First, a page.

New prognostic signature for prostate cancer may help in treatment decisions. In a CancerNetwork article by Anna Azvolinsky dated 15 February 2011 she indicates that “Researchers at the Queen Mary U. of London and a team of collaborators have identified a genetic signature among prostate tumors that may help determine the best course of treatment for patients. The results of the study will be published in the March 2011 issue of Lancet Oncology.... A molecular diagnostics company, Myriad Genetics, based in Salt Lake City, Utah already has a commercial diagnostics test that tests the level of 46 CCP genes that was utilized in the University of London study. If these published results are confirmed in other trials such as adjuvant radiation, androgen deprivation, and novel systemic treatments, the test could soon be commonly used to estimate the risk of prostate cancer outcome and reoccurrence.” The article is here or here:

Biomarkers in prostate cancer surveillance and screening. In a Medscape Urology article is reported a review undertaken by K C Cary and M R Cooperberg appearing in Theoretical Advanced Urology 2013;5(6). The abstract states: "The use of biomarkers for prostate cancer (PCa) screening, detection, and prognostication have revolutionized the diagnosis and management of the disease. Current clinical practice has been driven largely by the utilization of prostate-specific antigen (PSA). The lack of specificity of PSA for PCa has led to both unnecessary biopsies and overdiagnosis of indolent cancers. The recent controversial recommendation by the United States Preventive Services Task Force against PCa screening has highlighted the need for novel clinically useful biomarkers. We review the literature on PCa biomarkers in serum, urine, and tissue. While these markers show promise, none seems poised to replace PSA, but rather may augment it. Further validation and consideration of how these novel markers improve clinical outcome is necessary. The discovery of new genetic markers shows promise in stratifying men with aggressive PCa." The abstract is published here: or here:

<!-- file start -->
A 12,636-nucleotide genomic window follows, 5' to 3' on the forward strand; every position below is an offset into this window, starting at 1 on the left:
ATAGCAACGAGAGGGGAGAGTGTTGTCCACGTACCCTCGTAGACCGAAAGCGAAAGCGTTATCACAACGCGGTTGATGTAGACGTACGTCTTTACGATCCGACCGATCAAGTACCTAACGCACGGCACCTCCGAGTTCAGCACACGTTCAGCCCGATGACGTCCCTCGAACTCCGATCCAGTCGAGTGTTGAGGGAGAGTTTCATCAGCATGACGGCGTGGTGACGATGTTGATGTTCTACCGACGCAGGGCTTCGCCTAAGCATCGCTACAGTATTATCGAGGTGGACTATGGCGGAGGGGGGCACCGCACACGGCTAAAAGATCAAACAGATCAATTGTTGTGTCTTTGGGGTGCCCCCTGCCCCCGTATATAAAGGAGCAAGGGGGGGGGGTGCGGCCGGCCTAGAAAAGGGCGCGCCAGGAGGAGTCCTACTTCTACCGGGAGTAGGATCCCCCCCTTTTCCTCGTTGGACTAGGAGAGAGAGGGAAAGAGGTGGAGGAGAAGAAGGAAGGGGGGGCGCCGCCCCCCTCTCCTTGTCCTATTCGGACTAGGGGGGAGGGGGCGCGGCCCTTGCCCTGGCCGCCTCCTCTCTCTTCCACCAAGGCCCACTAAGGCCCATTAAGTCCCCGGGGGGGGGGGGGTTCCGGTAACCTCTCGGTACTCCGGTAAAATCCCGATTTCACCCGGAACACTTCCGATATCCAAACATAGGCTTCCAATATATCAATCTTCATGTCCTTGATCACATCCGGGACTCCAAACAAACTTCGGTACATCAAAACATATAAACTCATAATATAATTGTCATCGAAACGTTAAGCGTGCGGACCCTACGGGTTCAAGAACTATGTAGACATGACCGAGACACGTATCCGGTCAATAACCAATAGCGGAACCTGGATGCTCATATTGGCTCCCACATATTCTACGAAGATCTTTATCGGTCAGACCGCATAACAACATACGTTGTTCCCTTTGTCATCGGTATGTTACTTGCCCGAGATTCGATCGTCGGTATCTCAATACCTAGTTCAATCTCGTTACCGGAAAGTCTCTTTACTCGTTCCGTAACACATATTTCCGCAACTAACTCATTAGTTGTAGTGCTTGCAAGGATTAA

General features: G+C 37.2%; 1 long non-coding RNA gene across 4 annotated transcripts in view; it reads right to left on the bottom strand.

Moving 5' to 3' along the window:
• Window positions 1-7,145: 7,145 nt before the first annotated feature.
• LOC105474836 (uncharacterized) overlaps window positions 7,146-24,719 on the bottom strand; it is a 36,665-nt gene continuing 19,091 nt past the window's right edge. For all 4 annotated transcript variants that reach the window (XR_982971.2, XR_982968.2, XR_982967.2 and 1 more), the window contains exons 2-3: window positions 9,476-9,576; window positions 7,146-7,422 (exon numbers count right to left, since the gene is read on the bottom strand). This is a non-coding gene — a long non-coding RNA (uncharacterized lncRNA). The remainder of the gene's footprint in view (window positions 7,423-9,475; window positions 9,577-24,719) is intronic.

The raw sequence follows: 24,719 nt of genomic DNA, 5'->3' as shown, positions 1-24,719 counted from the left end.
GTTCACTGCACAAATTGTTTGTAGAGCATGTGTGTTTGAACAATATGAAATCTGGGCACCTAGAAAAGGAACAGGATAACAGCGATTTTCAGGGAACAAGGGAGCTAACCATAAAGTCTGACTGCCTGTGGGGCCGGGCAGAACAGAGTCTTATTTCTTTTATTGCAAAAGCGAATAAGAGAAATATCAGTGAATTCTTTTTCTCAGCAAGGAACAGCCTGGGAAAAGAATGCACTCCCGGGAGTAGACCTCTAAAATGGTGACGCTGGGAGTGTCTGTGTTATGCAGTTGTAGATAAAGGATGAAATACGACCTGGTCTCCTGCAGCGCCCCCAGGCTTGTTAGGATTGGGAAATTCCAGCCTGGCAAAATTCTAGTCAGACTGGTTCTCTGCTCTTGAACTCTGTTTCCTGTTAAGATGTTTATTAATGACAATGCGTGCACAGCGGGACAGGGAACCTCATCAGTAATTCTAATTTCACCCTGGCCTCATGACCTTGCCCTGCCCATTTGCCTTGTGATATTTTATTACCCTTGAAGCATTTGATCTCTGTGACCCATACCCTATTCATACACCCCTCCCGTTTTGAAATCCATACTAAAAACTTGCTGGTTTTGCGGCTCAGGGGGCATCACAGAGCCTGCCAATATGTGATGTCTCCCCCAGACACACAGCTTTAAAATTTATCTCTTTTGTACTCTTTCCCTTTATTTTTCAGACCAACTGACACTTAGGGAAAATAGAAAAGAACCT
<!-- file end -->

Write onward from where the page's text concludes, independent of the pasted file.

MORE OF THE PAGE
Biomarker may predict which prostate cancers require treatment. In a Cancernetwork article dated 11 September 2013, Anna Azvolinzky reports research conducted by Cory Abate-Shen et al at Columbia University. Azvolinsky states that the researchers have: "...identified a 3-gene signature that could indicate whether a particular early-stage prostate cancer is indolent. The test relies on a tissue sample, and along with a prostate-specific antigen (PSA) test and a histology assessment, could help clinicians make an accurate diagnosis. The early results, including a blinded retrospective analysis of 43 patients, show that the signature can accurately predict which patients with low-risk disease would develop metastatic prostate cancer and which patients would not progress." The genes involved are FGFR1, PMP22, and CDKN1A - all associated with ageing. Azvolinsky goes on to state that a trial to validate the genetic signature is underway at Columbia University, and a national trial (in the USA) is being planned. The article is here or here: